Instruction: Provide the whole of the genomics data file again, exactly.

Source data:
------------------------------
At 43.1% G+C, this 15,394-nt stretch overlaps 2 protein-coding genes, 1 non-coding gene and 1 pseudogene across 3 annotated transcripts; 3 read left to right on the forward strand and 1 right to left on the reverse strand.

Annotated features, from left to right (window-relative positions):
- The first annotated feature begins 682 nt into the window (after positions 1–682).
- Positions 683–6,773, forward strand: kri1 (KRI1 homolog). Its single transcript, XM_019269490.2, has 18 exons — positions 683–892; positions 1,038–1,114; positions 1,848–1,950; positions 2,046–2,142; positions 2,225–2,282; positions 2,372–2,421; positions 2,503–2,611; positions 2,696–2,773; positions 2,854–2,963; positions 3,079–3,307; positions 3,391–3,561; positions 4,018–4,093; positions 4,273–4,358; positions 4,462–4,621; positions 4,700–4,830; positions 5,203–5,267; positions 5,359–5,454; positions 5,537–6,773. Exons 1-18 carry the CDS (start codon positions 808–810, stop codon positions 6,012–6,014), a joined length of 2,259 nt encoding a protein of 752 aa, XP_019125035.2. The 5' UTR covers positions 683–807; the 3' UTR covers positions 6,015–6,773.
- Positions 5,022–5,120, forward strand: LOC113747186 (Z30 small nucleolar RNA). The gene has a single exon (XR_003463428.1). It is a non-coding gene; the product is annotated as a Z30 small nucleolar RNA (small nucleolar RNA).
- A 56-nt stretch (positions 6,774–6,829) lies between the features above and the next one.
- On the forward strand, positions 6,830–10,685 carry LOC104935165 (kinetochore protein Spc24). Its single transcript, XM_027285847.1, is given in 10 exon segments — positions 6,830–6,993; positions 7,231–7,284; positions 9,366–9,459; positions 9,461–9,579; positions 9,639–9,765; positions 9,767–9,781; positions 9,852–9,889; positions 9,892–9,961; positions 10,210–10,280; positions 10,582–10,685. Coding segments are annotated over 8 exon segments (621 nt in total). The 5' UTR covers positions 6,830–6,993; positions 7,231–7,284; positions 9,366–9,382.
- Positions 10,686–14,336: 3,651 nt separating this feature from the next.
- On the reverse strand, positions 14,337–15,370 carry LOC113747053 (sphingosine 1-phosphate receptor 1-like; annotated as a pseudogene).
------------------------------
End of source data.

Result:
At 43.1% G+C, this 15,394-nt stretch overlaps 2 protein-coding genes, 1 non-coding gene and 1 pseudogene across 3 annotated transcripts; 3 read left to right on the forward strand and 1 right to left on the reverse strand.

Annotated features, from left to right (window-relative positions):
- The first annotated feature begins 682 nt into the window (after positions 1–682).
- Positions 683–6,773, forward strand: kri1 (KRI1 homolog). Its single transcript, XM_019269490.2, has 18 exons — positions 683–892; positions 1,038–1,114; positions 1,848–1,950; positions 2,046–2,142; positions 2,225–2,282; positions 2,372–2,421; positions 2,503–2,611; positions 2,696–2,773; positions 2,854–2,963; positions 3,079–3,307; positions 3,391–3,561; positions 4,018–4,093; positions 4,273–4,358; positions 4,462–4,621; positions 4,700–4,830; positions 5,203–5,267; positions 5,359–5,454; positions 5,537–6,773. Exons 1-18 carry the CDS (start codon positions 808–810, stop codon positions 6,012–6,014), a joined length of 2,259 nt encoding a protein of 752 aa, XP_019125035.2. The 5' UTR covers positions 683–807; the 3' UTR covers positions 6,015–6,773.
- Positions 5,022–5,120, forward strand: LOC113747186 (Z30 small nucleolar RNA). The gene has a single exon (XR_003463428.1). It is a non-coding gene; the product is annotated as a Z30 small nucleolar RNA (small nucleolar RNA).
- A 56-nt stretch (positions 6,774–6,829) lies between the features above and the next one.
- On the forward strand, positions 6,830–10,685 carry LOC104935165 (kinetochore protein Spc24). Its single transcript, XM_027285847.1, is given in 10 exon segments — positions 6,830–6,993; positions 7,231–7,284; positions 9,366–9,459; positions 9,461–9,579; positions 9,639–9,765; positions 9,767–9,781; positions 9,852–9,889; positions 9,892–9,961; positions 10,210–10,280; positions 10,582–10,685. Coding segments are annotated over 8 exon segments (621 nt in total). The 5' UTR covers positions 6,830–6,993; positions 7,231–7,284; positions 9,366–9,382.
- Positions 10,686–14,336: 3,651 nt separating this feature from the next.
- On the reverse strand, positions 14,337–15,370 carry LOC113747053 (sphingosine 1-phosphate receptor 1-like; annotated as a pseudogene).